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Urinary retention is when you are unable to empty your bladder completely. It can affect both males and females and be acute (sudden and severe) or chronic (long-developing).
Symptoms range from mild to severe, with some acute cases causing potentially life-threatening complications. The treatment varies by the underlying cause but may involve medications, urinary catheters, or even surgery.
This article looks at the symptoms and causes of urinary retention in men and women and explains how the condition is diagnosed and treated. It also offers tips on how to cope with this surprisingly common urinary tract symptom.
Urinary retention is not a disease but a symptom related to health problems directly or indirectly affecting the urinary tract. The symptoms can vary based on whether the condition is acute or chronic.
Acute Urinary Retention
Acute urinary retention develops suddenly and sometimes severely. A person with acute urinary retention is unable to pee even if their bladder is full.
Symptoms of acute urinary retention are characterized by:
- A sudden inability to urinate
- Lower abdominal pain, often sharp and severe
- An urgent need to urinate, often painful
- Lower abdominal swelling
When to Call 911
Call 911 or go to the nearest emergency room if you or someone you know has:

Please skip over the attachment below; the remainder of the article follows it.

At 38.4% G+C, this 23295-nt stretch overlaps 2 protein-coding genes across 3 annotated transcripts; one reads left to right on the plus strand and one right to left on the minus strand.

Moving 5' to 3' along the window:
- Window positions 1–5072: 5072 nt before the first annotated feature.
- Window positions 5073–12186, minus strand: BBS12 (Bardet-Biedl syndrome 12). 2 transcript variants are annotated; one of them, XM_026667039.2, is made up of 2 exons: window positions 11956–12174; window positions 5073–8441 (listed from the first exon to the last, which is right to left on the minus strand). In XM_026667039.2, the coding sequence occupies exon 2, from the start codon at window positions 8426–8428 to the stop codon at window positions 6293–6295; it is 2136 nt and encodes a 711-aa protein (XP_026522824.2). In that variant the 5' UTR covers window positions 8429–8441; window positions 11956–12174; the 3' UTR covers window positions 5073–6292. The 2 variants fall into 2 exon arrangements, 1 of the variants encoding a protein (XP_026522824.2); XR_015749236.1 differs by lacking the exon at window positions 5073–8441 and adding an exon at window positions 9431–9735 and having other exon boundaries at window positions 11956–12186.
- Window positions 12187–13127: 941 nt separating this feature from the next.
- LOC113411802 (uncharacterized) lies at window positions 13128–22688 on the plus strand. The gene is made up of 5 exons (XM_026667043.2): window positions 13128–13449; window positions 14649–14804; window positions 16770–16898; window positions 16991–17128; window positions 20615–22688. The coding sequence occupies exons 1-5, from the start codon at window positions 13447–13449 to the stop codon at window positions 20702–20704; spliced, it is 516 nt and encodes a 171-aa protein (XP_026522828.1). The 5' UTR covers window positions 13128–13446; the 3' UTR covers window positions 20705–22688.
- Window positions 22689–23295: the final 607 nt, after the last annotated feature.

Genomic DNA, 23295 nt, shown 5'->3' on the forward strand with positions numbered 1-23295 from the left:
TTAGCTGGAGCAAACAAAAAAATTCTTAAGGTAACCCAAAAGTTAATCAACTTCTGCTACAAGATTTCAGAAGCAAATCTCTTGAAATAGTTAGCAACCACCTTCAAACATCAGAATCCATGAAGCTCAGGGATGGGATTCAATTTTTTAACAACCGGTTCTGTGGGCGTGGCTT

- The sudden inability to pass urine with a full bladder
- Lower abdominal swelling
- Intense pain or discomfort in the area above the pubic bone
- Severe anxiety
Chronic Urinary Retention
Chronic urinary retention develops gradually and can worsen over time. People with chronic urinary retention can urinate, but they just can't empty their bladders completely.
Symptoms of chronic urinary retention can vary but may involve:
- Frequent urination (more than eight times per day)
- Trouble starting urination
- A weak or intermittent urine stream
- Discomfort with urination
- Straining with urination
- A feeling that you still need to urinate after peeing
- Having to get up frequently at night to pee
- Mild lower abdominal pain or pressure
Both acute and chronic urinary retention can lead to complications if not treated appropriately. This could lead to the injury of the bladder, kidneys, or other organs of the urinary tract.
Possible complications of urinary retention include:
- Urinary tract infections (UTIs) due to the backflow or incomplete emptying of urine, which allows bacteria to multiply and proliferate
- Overflow incontinence due to damage of urethral sphincters that control urine flow, causing you to dribble or leak urine while having too much urine in the bladder
- Bladder injury due to the persistent stretching of the bladder, which, in turn, increases the risk of bleeding, bladder infection, bladder stones, and rupture
- Kidney injury due to persistent stress/pressure on the kidneys, increasing the risk of chronic kidney disease and acute kidney failure
- Urosepsis, a potentially deadly spread of infection from the urinary tract to the bloodstream